NASHVILLE, Tenn. — The Republican sponsor of a proposal to reduce the sales tax on groceries in Tennessee said Wednesday he's open to working with Democrats who have a similar measure if it would help the legislation's passage.
The bill by Rep. Glen Casada of Franklin was placed behind the budget in the House Finance Subcommittee on Wednesday. It will be revisited if any money is left after the state's budget is set.
Republican Gov. Bill Haslam has included $2 million for lawmakers to appropriate on items not in his agenda, which means many proposals may not get funded.
Casada's legislation would reduce the sales tax from 5.5 percent to 5 percent, while the Democrats have a plan that would drop it a half-cent more.
Haslam's budget contains a proposal to reduce the sales tax to 5.3 percent. Casada said he applauds the governor's effort, but would like to see the tax reduced further. He estimates his proposal would cost $42 million.
"By no means am I going to stop looking," Casada said. "I'm more than hopeful. I'm sitting down with a lot of folks."
One individual Casada said he's willing to talk to is Democratic House Minority Leader Craig Fitzhugh of Ripley, the main sponsor of the Democratic tax proposal.
Fitzhugh said he's open to hearing what Casada has to say.
"I just want to move it as quickly as we can," Fitzhugh said of the sales tax legislation.
Two separate tax proposals sponsored by Democratic Rep. Jimmy Naifeh of Covington were delayed several weeks on Wednesday. One would phase out the Hall income tax over three years, and the other would do the same with the inheritance tax.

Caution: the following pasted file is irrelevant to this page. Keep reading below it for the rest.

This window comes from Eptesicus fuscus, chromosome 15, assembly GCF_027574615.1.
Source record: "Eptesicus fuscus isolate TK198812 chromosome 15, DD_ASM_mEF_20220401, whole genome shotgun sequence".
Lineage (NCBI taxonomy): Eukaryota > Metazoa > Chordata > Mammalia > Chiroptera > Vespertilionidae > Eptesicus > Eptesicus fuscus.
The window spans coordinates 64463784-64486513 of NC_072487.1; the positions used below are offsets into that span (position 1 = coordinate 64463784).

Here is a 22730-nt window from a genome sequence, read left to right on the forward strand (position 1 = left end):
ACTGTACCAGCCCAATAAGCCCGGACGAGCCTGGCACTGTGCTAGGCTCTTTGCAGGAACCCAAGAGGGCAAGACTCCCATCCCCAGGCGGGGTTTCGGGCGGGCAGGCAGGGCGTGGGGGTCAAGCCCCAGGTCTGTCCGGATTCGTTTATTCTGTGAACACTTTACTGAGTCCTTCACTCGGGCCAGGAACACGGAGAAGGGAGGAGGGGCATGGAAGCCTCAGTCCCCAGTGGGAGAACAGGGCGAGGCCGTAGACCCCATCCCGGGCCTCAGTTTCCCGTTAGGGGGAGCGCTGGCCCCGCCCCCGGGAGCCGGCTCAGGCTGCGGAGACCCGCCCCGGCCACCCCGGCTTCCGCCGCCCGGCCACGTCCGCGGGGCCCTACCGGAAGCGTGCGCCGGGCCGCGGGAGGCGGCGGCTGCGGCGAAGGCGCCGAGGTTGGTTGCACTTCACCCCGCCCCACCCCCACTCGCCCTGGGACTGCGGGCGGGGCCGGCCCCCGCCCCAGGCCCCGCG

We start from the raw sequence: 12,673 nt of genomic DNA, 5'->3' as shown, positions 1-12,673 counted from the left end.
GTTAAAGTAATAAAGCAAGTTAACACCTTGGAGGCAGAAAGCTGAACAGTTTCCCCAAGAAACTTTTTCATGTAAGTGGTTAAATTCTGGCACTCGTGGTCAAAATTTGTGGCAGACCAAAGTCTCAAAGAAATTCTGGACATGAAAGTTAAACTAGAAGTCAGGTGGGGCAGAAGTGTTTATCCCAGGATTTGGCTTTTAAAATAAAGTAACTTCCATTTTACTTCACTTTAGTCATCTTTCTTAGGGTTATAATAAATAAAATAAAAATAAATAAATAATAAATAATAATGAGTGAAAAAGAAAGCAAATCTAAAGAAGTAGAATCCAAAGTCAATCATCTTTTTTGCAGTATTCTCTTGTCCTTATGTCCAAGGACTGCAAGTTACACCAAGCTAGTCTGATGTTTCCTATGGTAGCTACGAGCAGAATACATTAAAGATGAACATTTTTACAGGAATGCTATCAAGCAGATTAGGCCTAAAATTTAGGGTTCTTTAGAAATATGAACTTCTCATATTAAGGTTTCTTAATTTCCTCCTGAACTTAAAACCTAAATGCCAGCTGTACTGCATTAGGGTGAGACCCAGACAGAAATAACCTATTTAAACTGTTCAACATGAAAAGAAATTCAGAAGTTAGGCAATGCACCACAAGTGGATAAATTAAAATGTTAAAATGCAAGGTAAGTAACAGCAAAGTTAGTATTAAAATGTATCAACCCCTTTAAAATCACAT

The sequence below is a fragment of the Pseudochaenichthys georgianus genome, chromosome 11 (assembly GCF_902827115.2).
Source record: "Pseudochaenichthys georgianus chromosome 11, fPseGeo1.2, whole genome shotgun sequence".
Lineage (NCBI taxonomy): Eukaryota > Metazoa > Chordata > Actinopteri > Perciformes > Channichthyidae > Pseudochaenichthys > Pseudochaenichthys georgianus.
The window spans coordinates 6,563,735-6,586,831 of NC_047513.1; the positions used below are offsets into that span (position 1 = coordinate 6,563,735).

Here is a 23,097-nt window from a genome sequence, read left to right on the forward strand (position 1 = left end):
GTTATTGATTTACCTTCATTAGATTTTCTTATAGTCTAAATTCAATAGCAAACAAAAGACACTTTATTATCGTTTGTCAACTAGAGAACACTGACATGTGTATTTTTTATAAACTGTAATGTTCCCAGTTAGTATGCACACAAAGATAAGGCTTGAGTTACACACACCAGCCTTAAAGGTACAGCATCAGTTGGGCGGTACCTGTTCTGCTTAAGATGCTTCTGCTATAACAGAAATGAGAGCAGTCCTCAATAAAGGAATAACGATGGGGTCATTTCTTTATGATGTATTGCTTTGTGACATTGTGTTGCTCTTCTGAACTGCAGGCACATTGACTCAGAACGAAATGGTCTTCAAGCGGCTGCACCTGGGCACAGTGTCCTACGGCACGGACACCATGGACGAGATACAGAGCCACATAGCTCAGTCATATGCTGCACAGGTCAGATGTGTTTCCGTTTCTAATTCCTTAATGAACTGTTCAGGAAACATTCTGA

Haslam has said the state can't afford to do away with the Hall tax, but his budget does include increasing the exemption for the inheritance tax from $1 million to $1.25 million.
Naifeh said he wants to give the proposals "more thought and deliberation."
Another proposal that was placed behind the budget in the House Finance Subcommittee deals with immigration. The measure sponsored by Republican Rep. Joe Carr of Lascassas gives law enforcement officers on the street the authority to ascertain whether someone is a legal resident during an arrest or traffic stop.
Currently, officers in city and county jails are required to determine a person's legal status. Carr estimates the change would cost at least $4.5 million.
"I can't tell you the details, but I think we have a way to generate funding," Carr told reporters outside the committee. "Putting it behind the budget doesn't kill it. It basically parks it so we can find the funding."
Read HB2239, HB0307, HB2445, HB2446 and HB1380 at http://capitol.tn.gov .